Ford Offers “False” Testimony; Alliance Swears to It

From the annals of chutzpah: On March 12, the Alliance of Automobile Manufacturers filed a friend of the court brief to head off a potentially disastrous breach in the auto industry’s carefully constructed dam around the causes of unintended acceleration (UA). To wit, there are no electronic causes of unintended acceleration. This phenomenon, as the industry and the National Highway Traffic Safety Administration would have it, is solely caused by drivers hitting the wrong pedal and mechanical causes, such as pedal entrapment and bound Bowden cables. Electronic systems cannot have electronic malfunctions that can go undetected or cause UA, got that?

William T. Swigert, the Senior Judge of the Florida’s Fifth Judicial Circuit, however, had no respect for industry/government mythology. He set aside a jury verdict in favor of Ford Motor Company, after deciding that Ford’s victory in Stimpson v. Ford was won with “false and misleading” testimony and defrauded the federal government to boot, by claiming that it knew of no other cause of unintended acceleration than driver error and concealing years of testing that showed that electromagnetic interference was a frequent root cause of UA in Ford vehicles. (See How Ford Concealed Evidence of Electronically-Caused UA and What it Means Today)

NHTSA Proposes Rubber Stamp Brake Throttle Override Rule

For the second time in 40 years, the National Highway Traffic Safety Administration is attempting to upgrade the accelerator control standard by proposing that manufacturers be required to equip all vehicles with a brake override.  A brake override system cuts throttle voltage in electronic throttle control (ETC) vehicles when the brakes and throttle are in conflict. Variations of this type of fail-safe have been incorporated in a number of ETC equipped vehicles since the 1990s.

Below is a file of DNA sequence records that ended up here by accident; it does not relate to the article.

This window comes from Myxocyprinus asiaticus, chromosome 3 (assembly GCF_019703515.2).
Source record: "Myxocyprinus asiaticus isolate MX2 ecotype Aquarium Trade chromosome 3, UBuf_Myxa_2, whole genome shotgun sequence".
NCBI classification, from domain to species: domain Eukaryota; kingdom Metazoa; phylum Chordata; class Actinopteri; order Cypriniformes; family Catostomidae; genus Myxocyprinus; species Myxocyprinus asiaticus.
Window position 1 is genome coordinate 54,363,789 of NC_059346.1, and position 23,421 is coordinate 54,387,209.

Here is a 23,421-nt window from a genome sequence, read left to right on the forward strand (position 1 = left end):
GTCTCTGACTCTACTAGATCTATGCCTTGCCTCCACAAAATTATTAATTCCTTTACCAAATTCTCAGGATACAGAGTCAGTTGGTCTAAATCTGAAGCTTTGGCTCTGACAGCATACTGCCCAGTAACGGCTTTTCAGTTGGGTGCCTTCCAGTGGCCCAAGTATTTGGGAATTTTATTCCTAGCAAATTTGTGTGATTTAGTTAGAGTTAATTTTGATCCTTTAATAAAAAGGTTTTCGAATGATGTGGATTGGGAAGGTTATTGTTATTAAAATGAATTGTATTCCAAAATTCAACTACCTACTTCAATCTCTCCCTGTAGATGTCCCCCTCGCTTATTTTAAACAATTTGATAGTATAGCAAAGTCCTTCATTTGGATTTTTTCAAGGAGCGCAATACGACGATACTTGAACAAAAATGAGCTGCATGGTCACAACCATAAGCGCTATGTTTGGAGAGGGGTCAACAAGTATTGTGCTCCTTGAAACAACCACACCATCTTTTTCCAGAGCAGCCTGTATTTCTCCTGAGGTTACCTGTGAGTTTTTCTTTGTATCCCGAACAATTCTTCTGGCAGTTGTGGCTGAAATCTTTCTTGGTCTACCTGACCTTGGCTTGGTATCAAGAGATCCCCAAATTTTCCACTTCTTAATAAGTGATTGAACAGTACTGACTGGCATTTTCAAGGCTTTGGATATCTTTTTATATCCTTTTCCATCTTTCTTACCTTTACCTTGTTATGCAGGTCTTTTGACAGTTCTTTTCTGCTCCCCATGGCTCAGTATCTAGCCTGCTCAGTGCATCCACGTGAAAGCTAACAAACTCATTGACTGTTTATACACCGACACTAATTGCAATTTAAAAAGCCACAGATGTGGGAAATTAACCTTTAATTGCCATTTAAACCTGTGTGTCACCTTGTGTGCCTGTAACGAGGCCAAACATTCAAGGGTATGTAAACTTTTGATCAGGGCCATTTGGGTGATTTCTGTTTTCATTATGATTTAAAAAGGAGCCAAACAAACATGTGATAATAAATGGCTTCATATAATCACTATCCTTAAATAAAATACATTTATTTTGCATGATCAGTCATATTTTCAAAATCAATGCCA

“We considered establishing a design requirement as the sole requirement for BTO, but the differences among BTO systems currently available from different vehicle manufacturers are significant enough that a design requirement by itself cannot effectively accommodate them all without being overly complex and/or design restrictive. By combining a relatively simple performance test with the basic equipment requirement described above, we can achieve a robust standard which is largely performance-based and minimally costly or burdensome.”

The Notice of Proposed Rulemaking is in direct reaction to the Toyota Unintended Acceleration (UA) crisis, noting the August 2009 deaths of California Highway Patrol Officer Mark Saylor, his wife, daughter and brother-in-law in Lexus ES350 loaner that experienced a UA event at highway speed. But, the proposal appears to be more of a political response than a technological one. It ignores past recalls for UA events that are electronically caused; and it fails to base this upgrade on any statistical analysis. It merely codifies manufacturers’ current equipment without teasing out the differences between more effective and less effective brake override systems, such as the Toyota system, which doesn’t activate in some of the most frequently reported UA scenarios – when the driver’s foot is on the brake – or on no pedal. According to Toyota’s “Smart Stop Technology,” “the feature doesn’t engage if the brake pedal is depressed before the accelerator pedal. The driver must press the accelerator first and then depress the brake.”